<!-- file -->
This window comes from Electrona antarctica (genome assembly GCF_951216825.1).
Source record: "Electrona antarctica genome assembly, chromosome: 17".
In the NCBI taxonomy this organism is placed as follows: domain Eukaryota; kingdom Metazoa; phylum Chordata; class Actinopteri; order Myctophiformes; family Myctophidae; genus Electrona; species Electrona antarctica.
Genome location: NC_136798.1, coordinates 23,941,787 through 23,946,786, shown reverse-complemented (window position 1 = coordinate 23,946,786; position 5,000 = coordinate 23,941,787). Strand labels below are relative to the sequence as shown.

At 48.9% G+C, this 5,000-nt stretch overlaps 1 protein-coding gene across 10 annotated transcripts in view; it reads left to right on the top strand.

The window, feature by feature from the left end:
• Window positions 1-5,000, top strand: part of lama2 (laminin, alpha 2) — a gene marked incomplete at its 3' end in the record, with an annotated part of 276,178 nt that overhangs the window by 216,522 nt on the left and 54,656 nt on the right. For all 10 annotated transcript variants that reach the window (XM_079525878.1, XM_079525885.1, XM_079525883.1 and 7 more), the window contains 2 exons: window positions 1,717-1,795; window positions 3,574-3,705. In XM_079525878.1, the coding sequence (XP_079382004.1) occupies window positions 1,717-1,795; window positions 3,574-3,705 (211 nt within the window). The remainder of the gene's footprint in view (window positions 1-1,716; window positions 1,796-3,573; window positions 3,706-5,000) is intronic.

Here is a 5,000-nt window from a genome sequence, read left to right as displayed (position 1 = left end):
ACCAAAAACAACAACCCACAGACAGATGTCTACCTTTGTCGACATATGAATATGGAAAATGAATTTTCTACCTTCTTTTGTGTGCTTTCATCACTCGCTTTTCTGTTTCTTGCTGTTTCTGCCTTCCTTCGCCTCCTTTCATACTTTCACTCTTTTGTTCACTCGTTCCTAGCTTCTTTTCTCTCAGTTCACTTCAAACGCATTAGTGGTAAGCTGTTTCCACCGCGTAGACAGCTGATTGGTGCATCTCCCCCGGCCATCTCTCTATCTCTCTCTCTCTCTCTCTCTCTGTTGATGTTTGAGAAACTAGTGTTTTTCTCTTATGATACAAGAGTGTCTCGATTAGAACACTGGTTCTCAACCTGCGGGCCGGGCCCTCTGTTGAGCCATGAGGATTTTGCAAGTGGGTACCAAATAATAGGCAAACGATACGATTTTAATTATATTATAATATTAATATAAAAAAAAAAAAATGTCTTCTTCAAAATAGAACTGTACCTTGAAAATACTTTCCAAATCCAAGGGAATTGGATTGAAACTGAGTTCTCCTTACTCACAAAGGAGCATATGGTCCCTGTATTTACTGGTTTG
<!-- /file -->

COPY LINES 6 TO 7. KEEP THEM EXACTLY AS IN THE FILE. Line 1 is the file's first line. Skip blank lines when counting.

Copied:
The window, feature by feature from the left end:
• Window positions 1-5,000, top strand: part of lama2 (laminin, alpha 2) — a gene marked incomplete at its 3' end in the record, with an annotated part of 276,178 nt that overhangs the window by 216,522 nt on the left and 54,656 nt on the right. For all 10 annotated transcript variants that reach the window (XM_079525878.1, XM_079525885.1, XM_079525883.1 and 7 more), the window contains 2 exons: window positions 1,717-1,795; window positions 3,574-3,705. In XM_079525878.1, the coding sequence (XP_079382004.1) occupies window positions 1,717-1,795; window positions 3,574-3,705 (211 nt within the window). The remainder of the gene's footprint in view (window positions 1-1,716; window positions 1,796-3,573; window positions 3,706-5,000) is intronic.